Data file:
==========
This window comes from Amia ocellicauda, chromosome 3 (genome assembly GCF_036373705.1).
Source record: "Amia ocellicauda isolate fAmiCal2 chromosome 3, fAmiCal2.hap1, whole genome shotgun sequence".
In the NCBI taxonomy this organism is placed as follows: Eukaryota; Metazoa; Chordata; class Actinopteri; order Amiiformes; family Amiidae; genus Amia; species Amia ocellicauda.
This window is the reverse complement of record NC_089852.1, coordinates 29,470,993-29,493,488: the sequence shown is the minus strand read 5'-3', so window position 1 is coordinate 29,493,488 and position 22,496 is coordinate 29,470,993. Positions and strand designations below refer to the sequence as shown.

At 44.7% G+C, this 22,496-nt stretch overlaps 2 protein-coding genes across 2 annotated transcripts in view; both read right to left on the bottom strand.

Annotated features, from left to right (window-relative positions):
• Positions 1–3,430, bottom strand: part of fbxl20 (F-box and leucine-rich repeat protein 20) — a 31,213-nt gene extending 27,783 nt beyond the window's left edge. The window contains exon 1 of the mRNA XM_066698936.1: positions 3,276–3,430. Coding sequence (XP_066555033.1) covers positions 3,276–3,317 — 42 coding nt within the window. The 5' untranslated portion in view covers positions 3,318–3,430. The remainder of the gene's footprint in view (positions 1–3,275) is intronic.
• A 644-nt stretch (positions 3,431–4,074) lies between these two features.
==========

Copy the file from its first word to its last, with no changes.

This window comes from Amia ocellicauda, chromosome 3 (genome assembly GCF_036373705.1).
Source record: "Amia ocellicauda isolate fAmiCal2 chromosome 3, fAmiCal2.hap1, whole genome shotgun sequence".
In the NCBI taxonomy this organism is placed as follows: Eukaryota; Metazoa; Chordata; class Actinopteri; order Amiiformes; family Amiidae; genus Amia; species Amia ocellicauda.
This window is the reverse complement of record NC_089852.1, coordinates 29,470,993-29,493,488: the sequence shown is the minus strand read 5'-3', so window position 1 is coordinate 29,493,488 and position 22,496 is coordinate 29,470,993. Positions and strand designations below refer to the sequence as shown.

At 44.7% G+C, this 22,496-nt stretch overlaps 2 protein-coding genes across 2 annotated transcripts in view; both read right to left on the bottom strand.

Annotated features, from left to right (window-relative positions):
• Positions 1–3,430, bottom strand: part of fbxl20 (F-box and leucine-rich repeat protein 20) — a 31,213-nt gene extending 27,783 nt beyond the window's left edge. The window contains exon 1 of the mRNA XM_066698936.1: positions 3,276–3,430. Coding sequence (XP_066555033.1) covers positions 3,276–3,317 — 42 coding nt within the window. The 5' untranslated portion in view covers positions 3,318–3,430. The remainder of the gene's footprint in view (positions 1–3,275) is intronic.
• A 644-nt stretch (positions 3,431–4,074) lies between these two features.